For years, October has officially been National Book Month -- but no more. As of this year, the National Book Foundation is no longer sponsoring the national event.
But while the digital age has helped to end the annual campaign to "Fall into a Good Book," two independent booksellers in West Roxbury are finding creative ways to keep their doors open and shelves stocked. As other bookstores in Boston have been shuttered, Brad Kinne of Seek Books and Tom Nealon at Pazzo Books are cultivating specialty niches and turning to online sales to remain viable.
Kinne opened Seek, a science fiction, fantasy and horror genre specialty shop, 4½ years ago, after 25 years as an addiction therapist at the VA hospital in Jamaica Plain. Opening a science fiction bookstore was a “lifelong dream” for Kinne, he said, and his decision to go genre-specific has helped him to continue to thrive in the shrinking independent bookstore market.
“Being a destination is key,” Kinne said. “Seek is a destination place,” named in recognition of the notion that people seek a particular reading experience.
In the absence of a national book month campaign, Kinne has deemed October “Horrocktober,” with all horror and vampire titles discounted 20 percent.
To keep customers checking in and stopping by, Seek has other month-long specials and weekly incentives throughout the year. The last Saturday of every month is “Hatter-Day,” which offers customers wearing their best headwear a 25 percent discount on all purchases. Facebook group members, Charlie Card holders and veterans receive 10 percent off every day.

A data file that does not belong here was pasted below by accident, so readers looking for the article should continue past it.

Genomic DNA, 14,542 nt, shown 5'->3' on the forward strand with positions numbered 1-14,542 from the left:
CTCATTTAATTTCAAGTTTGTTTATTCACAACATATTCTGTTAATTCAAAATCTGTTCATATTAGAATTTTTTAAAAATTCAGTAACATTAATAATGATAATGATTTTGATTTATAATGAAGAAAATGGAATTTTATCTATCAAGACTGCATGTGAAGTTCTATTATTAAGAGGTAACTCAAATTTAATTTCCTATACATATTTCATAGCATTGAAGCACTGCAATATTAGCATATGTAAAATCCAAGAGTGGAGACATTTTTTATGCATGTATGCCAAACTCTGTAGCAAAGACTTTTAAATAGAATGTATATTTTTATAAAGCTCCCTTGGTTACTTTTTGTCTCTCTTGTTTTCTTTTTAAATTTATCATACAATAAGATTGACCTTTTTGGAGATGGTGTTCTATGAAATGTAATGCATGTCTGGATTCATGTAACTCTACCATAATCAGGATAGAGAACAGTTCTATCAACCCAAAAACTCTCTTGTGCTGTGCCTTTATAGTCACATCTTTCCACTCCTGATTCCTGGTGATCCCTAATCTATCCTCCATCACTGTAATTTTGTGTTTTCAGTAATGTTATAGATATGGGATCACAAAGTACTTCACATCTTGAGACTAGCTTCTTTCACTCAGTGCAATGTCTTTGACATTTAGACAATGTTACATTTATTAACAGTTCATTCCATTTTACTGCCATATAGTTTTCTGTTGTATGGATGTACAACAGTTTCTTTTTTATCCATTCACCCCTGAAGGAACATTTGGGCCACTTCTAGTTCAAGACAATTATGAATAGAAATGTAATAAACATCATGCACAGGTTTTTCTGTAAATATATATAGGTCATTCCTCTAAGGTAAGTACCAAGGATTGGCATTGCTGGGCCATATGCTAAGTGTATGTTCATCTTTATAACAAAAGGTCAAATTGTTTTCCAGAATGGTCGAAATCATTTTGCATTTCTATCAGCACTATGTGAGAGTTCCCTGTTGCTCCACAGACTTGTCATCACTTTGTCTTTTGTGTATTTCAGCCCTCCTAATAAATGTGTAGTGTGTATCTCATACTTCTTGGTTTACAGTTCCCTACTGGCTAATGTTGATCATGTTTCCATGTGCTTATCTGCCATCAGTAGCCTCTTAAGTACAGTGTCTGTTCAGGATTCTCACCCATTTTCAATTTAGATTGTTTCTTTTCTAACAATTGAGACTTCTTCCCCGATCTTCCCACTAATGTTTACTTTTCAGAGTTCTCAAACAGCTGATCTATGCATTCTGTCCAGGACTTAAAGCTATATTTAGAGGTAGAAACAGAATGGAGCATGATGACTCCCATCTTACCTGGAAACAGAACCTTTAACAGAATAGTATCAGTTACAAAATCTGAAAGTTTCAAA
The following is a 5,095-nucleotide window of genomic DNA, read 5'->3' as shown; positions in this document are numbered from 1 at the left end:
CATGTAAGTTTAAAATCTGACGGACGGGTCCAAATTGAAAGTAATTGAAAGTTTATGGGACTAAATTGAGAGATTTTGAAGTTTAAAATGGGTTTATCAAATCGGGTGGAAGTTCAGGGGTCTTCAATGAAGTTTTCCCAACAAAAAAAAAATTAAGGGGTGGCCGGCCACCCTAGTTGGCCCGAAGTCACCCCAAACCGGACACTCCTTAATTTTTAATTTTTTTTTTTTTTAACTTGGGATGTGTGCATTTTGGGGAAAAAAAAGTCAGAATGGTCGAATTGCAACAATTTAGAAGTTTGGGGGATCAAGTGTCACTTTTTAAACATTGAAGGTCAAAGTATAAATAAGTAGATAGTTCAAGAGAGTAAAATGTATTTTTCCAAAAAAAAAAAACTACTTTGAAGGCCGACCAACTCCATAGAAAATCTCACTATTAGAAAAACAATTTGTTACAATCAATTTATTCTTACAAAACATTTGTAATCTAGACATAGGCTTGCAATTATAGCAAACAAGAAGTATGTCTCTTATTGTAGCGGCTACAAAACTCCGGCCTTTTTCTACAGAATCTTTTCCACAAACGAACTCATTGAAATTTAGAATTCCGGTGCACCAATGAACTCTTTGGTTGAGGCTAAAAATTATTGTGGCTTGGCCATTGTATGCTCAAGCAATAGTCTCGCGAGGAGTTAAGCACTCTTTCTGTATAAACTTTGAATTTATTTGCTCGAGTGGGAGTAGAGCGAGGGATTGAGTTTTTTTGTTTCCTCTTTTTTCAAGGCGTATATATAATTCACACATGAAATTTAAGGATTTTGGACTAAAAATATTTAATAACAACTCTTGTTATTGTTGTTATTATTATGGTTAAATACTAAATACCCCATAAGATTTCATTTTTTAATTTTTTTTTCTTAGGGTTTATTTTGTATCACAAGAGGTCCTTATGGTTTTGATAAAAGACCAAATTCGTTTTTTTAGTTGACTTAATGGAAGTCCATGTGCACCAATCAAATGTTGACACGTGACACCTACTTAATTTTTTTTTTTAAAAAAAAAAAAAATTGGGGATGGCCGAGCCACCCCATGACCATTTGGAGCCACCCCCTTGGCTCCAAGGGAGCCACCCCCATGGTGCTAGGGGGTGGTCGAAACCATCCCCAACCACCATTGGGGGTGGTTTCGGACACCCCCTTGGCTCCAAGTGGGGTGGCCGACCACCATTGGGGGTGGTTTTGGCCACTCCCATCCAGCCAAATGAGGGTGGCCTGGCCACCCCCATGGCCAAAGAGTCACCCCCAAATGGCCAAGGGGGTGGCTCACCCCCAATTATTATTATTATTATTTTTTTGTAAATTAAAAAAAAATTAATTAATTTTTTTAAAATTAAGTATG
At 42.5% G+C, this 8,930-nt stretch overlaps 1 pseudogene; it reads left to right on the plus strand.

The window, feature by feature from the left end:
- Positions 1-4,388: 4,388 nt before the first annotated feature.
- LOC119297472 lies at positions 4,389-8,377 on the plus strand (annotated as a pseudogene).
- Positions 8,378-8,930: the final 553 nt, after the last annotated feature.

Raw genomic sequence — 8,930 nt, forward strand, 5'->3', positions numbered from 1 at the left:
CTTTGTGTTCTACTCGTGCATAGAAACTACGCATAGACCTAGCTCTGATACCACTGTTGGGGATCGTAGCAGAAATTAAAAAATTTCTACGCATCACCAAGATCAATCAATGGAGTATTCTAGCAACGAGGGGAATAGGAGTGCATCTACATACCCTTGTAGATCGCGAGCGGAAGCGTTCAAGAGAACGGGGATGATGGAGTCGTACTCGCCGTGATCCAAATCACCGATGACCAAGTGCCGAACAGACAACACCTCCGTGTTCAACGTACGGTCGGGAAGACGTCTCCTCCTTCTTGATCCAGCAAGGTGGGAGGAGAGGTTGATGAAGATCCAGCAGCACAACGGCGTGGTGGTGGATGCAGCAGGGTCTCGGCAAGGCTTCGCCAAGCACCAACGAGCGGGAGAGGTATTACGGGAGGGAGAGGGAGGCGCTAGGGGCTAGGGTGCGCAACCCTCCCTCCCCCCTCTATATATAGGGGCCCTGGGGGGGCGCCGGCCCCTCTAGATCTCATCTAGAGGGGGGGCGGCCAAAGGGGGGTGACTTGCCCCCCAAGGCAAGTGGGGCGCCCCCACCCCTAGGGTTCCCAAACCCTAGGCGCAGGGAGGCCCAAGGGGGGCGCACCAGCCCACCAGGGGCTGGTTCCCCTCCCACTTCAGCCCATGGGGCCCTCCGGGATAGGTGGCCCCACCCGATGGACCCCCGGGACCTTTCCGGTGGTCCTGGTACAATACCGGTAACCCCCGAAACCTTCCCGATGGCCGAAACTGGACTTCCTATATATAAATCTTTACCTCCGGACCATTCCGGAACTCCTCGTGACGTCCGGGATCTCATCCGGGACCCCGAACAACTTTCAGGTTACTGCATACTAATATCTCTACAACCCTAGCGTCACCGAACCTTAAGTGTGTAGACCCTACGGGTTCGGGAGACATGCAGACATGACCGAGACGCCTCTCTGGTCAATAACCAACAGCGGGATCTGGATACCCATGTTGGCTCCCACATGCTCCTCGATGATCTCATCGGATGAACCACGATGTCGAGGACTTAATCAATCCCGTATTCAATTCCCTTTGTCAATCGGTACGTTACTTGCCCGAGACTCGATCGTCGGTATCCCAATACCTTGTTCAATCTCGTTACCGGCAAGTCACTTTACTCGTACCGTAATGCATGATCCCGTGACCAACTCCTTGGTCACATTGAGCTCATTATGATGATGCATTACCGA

Having a specialty niche also has helped Nealon, owner of Pazzo Books. To combat infrequent foot traffic, Nealon has shifted Pazzo’s inventory, focusing on rare and collectible books.
“Most of the books [in the store] are general books, but most of the sales are rare books,” he said.
Nealon, who originally opened Pazzo in Roslindale in 2003, moved the store to West Roxbury in 2008. Storefronts are tough, Nealon said, but the book business is solid.
National figures bear that out: books are selling, both in print and in digital versions. Amazon’s 2012 earnings and sales report shows a whopping 70 percent increase in e-book sales, with print book sales for the site increasing slightly, as well.
Books aren’t dead, say those in the business; people just read and shop for them differently. Gone are the days of people coming into a bookstore and just looking, said Nealon. People tend to come in, ask if you have something, then buy it if you do -- or move on if you don’t.
“People are sensitive with their time these days,” Nealon said.
Both Nealon and Kinne conduct much of their business online, a must-do in today’s markets. More than 90 percent of Pazzo’s sales are made online in some months, said Nealon.
Kinne said the Internet boom “took a lot out of business -- not because of digital books, but because people can order online . . . Going to a store is not people’s first choice anymore.”
While the convenience of online shopping is an obstacle for many brick-and-mortar retail businesses, Seek and Pazzo remain committed to keeping books in the neighborhood.
“I have my ups and my downs,” said Kinne, “but we’re doing good.”
This article was reported and written under the supervision of Northeastern University journalism instructor Lisa Chedekel, as part of a collaboration with The Boston Globe.